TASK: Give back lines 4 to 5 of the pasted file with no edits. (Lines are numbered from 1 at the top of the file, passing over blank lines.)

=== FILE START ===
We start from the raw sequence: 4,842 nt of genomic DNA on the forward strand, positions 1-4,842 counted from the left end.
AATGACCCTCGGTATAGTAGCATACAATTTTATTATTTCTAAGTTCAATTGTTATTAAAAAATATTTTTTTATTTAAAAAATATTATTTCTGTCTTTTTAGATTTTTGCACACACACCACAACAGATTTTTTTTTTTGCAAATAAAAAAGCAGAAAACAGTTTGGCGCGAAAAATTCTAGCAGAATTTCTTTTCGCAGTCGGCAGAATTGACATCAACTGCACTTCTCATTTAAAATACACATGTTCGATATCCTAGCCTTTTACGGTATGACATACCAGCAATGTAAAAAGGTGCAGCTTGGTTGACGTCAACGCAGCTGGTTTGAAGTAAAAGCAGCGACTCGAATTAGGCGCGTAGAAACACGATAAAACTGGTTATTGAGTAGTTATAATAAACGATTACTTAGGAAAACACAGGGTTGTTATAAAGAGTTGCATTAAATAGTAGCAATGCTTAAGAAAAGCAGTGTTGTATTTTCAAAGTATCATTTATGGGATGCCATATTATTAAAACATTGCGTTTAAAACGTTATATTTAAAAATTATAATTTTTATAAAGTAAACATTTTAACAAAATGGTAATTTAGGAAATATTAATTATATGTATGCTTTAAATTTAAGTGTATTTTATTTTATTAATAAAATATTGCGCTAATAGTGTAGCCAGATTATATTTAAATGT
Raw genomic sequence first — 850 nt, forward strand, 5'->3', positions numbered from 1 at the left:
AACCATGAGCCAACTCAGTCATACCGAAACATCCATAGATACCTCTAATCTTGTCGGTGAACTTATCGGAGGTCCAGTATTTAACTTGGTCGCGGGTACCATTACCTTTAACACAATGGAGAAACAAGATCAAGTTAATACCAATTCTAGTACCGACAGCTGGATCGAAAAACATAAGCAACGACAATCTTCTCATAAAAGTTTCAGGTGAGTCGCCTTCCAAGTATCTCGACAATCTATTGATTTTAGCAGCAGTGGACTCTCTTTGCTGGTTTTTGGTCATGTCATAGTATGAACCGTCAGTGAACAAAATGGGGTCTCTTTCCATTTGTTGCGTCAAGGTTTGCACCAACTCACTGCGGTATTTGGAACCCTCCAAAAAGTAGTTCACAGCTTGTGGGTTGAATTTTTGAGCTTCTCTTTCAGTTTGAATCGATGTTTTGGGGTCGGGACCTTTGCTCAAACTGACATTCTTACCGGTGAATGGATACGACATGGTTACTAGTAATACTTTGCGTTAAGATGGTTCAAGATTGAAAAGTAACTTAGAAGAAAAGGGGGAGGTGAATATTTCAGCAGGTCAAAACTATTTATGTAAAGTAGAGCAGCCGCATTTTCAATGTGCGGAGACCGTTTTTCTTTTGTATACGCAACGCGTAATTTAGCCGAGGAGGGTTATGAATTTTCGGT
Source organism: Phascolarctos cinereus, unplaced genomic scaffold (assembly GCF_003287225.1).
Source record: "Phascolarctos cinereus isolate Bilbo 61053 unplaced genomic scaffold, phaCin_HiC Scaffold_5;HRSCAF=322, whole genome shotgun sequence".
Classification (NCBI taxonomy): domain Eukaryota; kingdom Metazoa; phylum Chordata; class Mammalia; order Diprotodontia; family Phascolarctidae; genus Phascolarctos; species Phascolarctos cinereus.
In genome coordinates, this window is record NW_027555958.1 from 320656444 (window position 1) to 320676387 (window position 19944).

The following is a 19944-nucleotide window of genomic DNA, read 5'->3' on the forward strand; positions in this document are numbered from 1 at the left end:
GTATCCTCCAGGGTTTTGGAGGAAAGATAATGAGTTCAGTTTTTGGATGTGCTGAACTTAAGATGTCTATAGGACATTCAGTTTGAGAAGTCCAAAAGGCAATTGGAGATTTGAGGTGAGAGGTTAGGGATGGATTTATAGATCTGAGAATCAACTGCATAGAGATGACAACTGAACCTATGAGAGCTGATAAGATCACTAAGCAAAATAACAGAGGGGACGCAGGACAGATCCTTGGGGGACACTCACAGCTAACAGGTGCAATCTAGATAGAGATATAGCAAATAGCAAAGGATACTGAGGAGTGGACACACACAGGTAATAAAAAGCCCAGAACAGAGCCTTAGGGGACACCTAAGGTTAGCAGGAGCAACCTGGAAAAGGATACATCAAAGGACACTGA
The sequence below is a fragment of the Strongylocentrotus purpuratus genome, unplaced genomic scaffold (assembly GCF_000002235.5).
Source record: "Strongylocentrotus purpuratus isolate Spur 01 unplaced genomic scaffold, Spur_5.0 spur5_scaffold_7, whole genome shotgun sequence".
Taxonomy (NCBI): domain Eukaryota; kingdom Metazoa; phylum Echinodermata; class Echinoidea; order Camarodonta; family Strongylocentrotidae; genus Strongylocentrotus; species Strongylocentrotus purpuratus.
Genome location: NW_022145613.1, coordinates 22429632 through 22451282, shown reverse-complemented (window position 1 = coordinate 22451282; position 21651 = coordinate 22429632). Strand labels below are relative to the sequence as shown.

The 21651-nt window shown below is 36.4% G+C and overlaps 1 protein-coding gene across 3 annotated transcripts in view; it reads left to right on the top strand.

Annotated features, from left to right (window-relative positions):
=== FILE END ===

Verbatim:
AACCATGAGCCAACTCAGTCATACCGAAACATCCATAGATACCTCTAATCTTGTCGGTGAACTTATCGGAGGTCCAGTATTTAACTTGGTCGCGGGTACCATTACCTTTAACACAATGGAGAAACAAGATCAAGTTAATACCAATTCTAGTACCGACAGCTGGATCGAAAAACATAAGCAACGACAATCTTCTCATAAAAGTTTCAGGTGAGTCGCCTTCCAAGTATCTCGACAATCTATTGATTTTAGCAGCAGTGGACTCTCTTTGCTGGTTTTTGGTCATGTCATAGTATGAACCGTCAGTGAACAAAATGGGGTCTCTTTCCATTTGTTGCGTCAAGGTTTGCACCAACTCACTGCGGTATTTGGAACCCTCCAAAAAGTAGTTCACAGCTTGTGGGTTGAATTTTTGAGCTTCTCTTTCAGTTTGAATCGATGTTTTGGGGTCGGGACCTTTGCTCAAACTGACATTCTTACCGGTGAATGGATACGACATGGTTACTAGTAATACTTTGCGTTAAGATGGTTCAAGATTGAAAAGTAACTTAGAAGAAAAGGGGGAGGTGAATATTTCAGCAGGTCAAAACTATTTATGTAAAGTAGAGCAGCCGCATTTTCAATGTGCGGAGACCGTTTTTCTTTTGTATACGCAACGCGTAATTTAGCCGAGGAGGGTTATGAATTTTCGGT
Source organism: Phascolarctos cinereus, unplaced genomic scaffold (assembly GCF_003287225.1).